Sensors and Systems
Breaking News
NASA Smallsats Can Aid Hurricane Forecasts with GPS
Rating12345Eight briefcase-size satellites flying in a row may be...
CareConnect Selects Woolpert to Integrate, Manage Google Maps Platform Enterprise Account
Rating12345The expanding software solution provider will leverage the platform...
Blue Marble seeks presenters for its online geo-conference
Rating12345Hallowell, Maine  – Blue Marble Geographics ( bluemarblegeo.com) is...

October 2nd, 2007
NATO Sets Standards for Unmanned Aerial Vehicles

  • Rating12345

A NATO working group has now established common standards on the technical integrity of design and construction for fixed-wing unmanned aerial vehicles (UAVs). These common standards were recently drawn up in the framework of NATO’s Conference of National Armaments Directors (CNAD).  Currently, special fixed-wing unmanned aerial vehicles with a take-off weight between 150 kilograms to 20,000 kilograms (331 to 44,000 pounds) do not operate under a common set of aviation standards. 

However, by agreeing to the new standards, UAVs from one country should enjoy easier access to other countries’ airspace because a key uncertainty regarding the airworthiness of that UAV will have been resolved. 

First international initiative 

The NATO Working Group has, over the past 18 months–in cooperation with UAV specialists from Canada, France, Germany, Italy, the Netherlands, Spain, Sweden, the United Kingdom and the United States–put forward a set of codes which has been dubbed the “USAR – UAV Systems Airworthiness Requirements.”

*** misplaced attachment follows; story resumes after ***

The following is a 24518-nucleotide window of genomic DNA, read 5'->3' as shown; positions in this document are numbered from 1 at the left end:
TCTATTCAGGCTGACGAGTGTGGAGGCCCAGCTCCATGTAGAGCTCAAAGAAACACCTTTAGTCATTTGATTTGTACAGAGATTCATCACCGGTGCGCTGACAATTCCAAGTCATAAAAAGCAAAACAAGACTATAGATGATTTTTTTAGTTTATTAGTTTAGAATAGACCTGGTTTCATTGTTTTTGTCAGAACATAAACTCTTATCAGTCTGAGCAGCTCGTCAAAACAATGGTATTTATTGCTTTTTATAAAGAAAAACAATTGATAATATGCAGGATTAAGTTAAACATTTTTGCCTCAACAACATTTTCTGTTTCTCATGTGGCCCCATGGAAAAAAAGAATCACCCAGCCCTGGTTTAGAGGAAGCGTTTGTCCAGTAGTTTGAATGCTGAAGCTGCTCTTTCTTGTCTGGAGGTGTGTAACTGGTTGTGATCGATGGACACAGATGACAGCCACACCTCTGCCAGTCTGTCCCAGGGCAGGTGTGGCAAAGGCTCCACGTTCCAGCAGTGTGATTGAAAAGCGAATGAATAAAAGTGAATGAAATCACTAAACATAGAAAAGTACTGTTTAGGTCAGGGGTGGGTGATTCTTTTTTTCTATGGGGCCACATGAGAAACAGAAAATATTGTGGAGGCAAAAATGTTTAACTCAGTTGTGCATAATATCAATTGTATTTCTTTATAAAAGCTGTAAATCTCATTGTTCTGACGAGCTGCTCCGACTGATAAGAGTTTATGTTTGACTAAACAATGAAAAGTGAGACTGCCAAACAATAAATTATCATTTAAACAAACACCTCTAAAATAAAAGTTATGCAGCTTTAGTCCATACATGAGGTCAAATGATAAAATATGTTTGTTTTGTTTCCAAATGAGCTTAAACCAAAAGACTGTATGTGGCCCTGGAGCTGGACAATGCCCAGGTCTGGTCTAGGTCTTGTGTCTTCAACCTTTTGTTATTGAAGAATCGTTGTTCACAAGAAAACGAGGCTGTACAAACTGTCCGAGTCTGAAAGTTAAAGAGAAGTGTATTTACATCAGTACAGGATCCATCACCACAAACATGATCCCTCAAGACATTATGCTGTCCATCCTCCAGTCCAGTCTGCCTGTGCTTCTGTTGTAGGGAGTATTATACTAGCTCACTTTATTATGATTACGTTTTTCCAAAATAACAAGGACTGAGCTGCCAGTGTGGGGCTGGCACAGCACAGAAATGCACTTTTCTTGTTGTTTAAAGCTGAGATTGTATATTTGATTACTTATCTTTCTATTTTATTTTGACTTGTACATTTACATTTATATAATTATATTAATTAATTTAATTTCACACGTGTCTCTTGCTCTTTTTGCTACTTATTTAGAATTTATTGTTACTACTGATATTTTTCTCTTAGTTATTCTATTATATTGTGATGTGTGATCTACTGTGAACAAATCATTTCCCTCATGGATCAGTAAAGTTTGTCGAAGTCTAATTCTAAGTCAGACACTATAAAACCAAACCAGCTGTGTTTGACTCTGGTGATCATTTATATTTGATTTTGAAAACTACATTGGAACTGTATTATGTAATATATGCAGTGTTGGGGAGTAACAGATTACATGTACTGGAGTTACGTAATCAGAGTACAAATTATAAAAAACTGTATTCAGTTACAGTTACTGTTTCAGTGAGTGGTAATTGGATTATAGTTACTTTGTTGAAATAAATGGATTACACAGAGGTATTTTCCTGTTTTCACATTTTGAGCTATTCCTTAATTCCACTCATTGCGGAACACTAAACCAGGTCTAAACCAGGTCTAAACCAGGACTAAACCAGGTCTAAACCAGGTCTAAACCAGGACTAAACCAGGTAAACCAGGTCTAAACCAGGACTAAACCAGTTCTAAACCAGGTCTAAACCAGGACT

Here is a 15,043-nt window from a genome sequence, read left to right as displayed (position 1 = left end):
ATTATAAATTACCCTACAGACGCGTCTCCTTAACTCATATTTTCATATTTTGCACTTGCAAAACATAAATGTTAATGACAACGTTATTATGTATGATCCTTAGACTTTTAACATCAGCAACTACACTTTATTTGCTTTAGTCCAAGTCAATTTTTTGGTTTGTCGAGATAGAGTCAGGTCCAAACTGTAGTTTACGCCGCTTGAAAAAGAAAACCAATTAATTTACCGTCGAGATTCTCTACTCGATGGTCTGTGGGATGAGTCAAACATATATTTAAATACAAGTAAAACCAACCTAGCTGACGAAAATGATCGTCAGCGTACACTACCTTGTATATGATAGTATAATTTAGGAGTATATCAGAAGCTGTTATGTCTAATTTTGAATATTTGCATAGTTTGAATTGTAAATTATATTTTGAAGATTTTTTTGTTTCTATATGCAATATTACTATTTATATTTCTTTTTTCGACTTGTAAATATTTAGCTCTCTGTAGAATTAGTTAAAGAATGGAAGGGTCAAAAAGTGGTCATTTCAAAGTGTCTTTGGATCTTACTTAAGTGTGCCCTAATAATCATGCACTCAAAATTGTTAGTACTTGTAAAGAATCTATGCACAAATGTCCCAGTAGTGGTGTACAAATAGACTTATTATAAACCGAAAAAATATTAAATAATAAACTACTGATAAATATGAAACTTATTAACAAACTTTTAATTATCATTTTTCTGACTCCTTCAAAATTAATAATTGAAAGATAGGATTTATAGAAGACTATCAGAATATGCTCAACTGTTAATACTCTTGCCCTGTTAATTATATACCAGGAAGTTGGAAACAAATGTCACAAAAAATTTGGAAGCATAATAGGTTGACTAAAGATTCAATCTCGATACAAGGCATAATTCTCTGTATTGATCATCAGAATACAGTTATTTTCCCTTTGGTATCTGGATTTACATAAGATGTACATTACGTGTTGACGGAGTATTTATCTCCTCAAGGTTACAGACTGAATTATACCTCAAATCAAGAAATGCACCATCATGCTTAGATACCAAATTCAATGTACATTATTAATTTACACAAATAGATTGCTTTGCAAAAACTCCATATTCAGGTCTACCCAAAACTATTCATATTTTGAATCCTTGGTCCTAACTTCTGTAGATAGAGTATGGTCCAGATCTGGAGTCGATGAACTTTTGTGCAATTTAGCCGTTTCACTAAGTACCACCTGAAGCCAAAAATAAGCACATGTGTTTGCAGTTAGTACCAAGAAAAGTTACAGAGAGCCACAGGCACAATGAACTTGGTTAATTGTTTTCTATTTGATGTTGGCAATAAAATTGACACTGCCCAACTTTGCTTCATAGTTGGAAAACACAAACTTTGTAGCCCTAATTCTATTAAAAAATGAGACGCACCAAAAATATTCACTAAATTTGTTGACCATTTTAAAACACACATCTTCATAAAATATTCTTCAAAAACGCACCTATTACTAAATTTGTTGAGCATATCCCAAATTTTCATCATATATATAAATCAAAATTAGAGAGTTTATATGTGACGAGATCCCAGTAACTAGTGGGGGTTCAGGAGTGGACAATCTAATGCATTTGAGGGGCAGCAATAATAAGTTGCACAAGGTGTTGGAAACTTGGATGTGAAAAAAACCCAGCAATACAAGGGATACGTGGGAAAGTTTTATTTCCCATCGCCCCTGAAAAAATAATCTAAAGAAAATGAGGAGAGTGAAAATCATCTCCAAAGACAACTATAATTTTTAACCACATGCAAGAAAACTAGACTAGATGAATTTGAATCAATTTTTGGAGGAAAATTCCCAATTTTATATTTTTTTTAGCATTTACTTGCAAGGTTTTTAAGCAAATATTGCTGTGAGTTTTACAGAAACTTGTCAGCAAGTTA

The USAR code, which represents the first international initiative to agree on common UAV airworthiness rules, was based on a French proposal to take a current standard for manned aircraft and adapt it to suit the characteristics of UAVs.  

The initiative is being formally considered by all the member countries for approval as a NATO Standardized Agreement (STANAG), though it is anticipated that some member countries will adopt the USAR for their internal use even before a decision has been formally adopted by NATO. 

Unmanned aerial vehicles are mainly used for military purposes, such as combat situations to perform surveillance over areas and other intelligence gathering operations in theatre. A small number of UAVs are also used for civilian purposes such as natural disasters.
www.auvsi.org

Leave a Reply

Your email address will not be published. Required fields are marked *